Hartley would surely have been surprised, then, to see the so-called German Officer paintings dominate his reputation for a generation or more. Hartley died in 1943, just before the advent of Abstract Expressionism. He could not have anticipated that most midcentury critics would deride any Twentieth Century art that did not seem to look forward to pure abstraction. There was no room in the history books anymore for works like the seemingly traditional “The Wave,” purchased by the Worcester Art Museum in 1941, or “Lobster Fishermen,” acquired by the Met in 1942.
Much has already been done to reestablish Hartley as more than just a one-note artist. Barbara Haskell’s retrospective at the Whitney in 1980 was the first of several major museum exhibitions to examine the full range of his career. However, not since then has a major Hartley exhibition been presented in New York City. Further, while these previous shows admirably demonstrated the range of Hartley’s interests and output, none placed Maine in the foreground in the same way the present exhibition does. Notably, the show occupies the same space, now under different management, as the 1980 exhibition.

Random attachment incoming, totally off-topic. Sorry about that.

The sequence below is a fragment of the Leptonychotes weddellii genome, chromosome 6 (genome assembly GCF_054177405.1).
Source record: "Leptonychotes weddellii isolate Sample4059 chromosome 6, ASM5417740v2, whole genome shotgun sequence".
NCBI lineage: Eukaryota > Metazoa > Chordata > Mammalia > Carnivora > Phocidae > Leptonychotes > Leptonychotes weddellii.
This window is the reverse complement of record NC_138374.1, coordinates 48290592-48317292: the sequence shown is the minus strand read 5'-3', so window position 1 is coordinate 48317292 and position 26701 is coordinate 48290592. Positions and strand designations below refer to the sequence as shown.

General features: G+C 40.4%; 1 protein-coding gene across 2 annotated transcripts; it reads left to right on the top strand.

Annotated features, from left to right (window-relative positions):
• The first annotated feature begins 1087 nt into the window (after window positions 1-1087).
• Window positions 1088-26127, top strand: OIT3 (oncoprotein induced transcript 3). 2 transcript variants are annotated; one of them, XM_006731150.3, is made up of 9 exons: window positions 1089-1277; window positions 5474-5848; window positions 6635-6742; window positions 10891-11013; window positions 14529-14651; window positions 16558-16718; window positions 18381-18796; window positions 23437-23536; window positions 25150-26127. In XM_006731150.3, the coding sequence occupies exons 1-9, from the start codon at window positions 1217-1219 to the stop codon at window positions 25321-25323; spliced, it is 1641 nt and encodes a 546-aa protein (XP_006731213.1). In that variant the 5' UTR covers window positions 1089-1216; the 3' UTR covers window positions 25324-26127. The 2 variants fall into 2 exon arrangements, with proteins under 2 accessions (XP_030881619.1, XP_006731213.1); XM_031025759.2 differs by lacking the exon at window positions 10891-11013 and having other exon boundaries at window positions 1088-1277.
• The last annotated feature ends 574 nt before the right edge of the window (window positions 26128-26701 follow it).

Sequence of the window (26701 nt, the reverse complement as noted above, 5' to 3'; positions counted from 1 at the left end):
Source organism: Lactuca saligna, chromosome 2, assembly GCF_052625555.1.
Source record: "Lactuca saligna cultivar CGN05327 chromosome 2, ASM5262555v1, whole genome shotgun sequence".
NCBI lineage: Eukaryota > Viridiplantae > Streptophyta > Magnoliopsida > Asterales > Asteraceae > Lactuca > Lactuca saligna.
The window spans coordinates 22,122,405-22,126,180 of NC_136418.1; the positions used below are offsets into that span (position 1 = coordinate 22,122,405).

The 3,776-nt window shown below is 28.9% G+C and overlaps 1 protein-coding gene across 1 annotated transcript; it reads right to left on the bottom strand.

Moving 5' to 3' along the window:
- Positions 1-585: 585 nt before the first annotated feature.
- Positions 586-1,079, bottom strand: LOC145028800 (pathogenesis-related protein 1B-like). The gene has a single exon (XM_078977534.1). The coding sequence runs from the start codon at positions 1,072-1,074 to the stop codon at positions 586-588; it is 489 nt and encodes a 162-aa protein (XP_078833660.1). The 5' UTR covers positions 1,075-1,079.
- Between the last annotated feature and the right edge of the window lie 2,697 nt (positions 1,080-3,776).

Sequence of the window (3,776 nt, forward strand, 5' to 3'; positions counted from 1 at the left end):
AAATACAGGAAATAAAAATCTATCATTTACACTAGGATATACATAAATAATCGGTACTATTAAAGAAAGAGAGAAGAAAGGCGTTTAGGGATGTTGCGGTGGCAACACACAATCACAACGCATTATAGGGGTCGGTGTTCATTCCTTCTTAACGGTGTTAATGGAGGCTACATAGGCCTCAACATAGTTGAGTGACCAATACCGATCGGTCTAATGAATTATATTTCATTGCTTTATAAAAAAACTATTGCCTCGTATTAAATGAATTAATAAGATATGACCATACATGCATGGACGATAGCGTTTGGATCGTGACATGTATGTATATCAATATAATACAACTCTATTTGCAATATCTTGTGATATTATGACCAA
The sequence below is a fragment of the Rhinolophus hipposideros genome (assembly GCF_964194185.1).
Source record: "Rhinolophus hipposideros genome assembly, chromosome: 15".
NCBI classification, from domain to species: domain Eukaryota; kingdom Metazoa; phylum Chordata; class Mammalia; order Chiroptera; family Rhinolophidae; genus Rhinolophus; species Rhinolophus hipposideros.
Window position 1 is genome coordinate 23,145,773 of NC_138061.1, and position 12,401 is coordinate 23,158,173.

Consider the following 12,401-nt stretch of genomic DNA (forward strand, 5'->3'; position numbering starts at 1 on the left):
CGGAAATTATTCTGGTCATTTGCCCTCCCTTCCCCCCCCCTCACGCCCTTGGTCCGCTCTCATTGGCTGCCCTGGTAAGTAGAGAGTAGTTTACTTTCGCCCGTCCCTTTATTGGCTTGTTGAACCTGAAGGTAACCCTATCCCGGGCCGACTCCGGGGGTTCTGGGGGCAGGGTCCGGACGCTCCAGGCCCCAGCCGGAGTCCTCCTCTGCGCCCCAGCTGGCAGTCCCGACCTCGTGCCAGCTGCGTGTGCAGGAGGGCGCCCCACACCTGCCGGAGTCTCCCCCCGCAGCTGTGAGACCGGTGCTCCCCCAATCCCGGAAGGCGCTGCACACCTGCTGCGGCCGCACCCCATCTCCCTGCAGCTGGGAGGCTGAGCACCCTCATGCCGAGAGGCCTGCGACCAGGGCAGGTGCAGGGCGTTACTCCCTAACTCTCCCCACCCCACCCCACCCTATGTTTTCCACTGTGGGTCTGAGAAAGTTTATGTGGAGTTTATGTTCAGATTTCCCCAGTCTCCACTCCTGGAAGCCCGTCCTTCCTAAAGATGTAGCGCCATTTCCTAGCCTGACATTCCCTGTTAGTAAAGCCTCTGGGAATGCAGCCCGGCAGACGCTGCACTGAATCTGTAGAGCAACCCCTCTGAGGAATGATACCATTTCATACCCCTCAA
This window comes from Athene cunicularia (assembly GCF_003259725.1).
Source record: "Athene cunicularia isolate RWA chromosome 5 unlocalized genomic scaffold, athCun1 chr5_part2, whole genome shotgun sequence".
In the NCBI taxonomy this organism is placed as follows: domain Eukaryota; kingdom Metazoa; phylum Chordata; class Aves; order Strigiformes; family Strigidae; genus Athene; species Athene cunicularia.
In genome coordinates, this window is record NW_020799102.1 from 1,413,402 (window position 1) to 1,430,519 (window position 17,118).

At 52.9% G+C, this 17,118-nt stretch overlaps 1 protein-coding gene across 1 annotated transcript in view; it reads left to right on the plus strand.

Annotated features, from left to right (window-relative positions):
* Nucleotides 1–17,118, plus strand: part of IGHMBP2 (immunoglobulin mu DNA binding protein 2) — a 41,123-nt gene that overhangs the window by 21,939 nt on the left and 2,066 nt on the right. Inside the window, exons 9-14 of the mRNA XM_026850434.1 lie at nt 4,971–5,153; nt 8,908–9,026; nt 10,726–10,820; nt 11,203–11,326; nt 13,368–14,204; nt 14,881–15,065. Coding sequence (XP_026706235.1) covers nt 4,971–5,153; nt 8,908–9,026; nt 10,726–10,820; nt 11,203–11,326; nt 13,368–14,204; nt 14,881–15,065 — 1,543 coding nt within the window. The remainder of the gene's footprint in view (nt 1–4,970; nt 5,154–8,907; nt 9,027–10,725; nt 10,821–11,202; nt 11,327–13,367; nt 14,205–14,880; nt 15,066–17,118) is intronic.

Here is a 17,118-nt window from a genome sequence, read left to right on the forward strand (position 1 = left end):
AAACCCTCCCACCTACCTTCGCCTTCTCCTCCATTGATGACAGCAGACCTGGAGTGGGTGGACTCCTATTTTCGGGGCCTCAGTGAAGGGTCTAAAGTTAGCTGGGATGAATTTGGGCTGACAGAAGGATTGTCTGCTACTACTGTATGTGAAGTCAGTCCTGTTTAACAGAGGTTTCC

But what are we to do with this idea of Hartley as a “Maine artist”? Alone among nearly all artists of international stature, Hartley was actually a native of the state. He was born in 1877 in Lewiston, a textile-mill town on the Androscoggin River, and lived there until the age of 16, when he moved with his family to Cleveland, Ohio. Only after pursuing his artistic studies there and in New York for seven years did Hartley elect, as so many young artists did at the time, to spend a summer in Maine.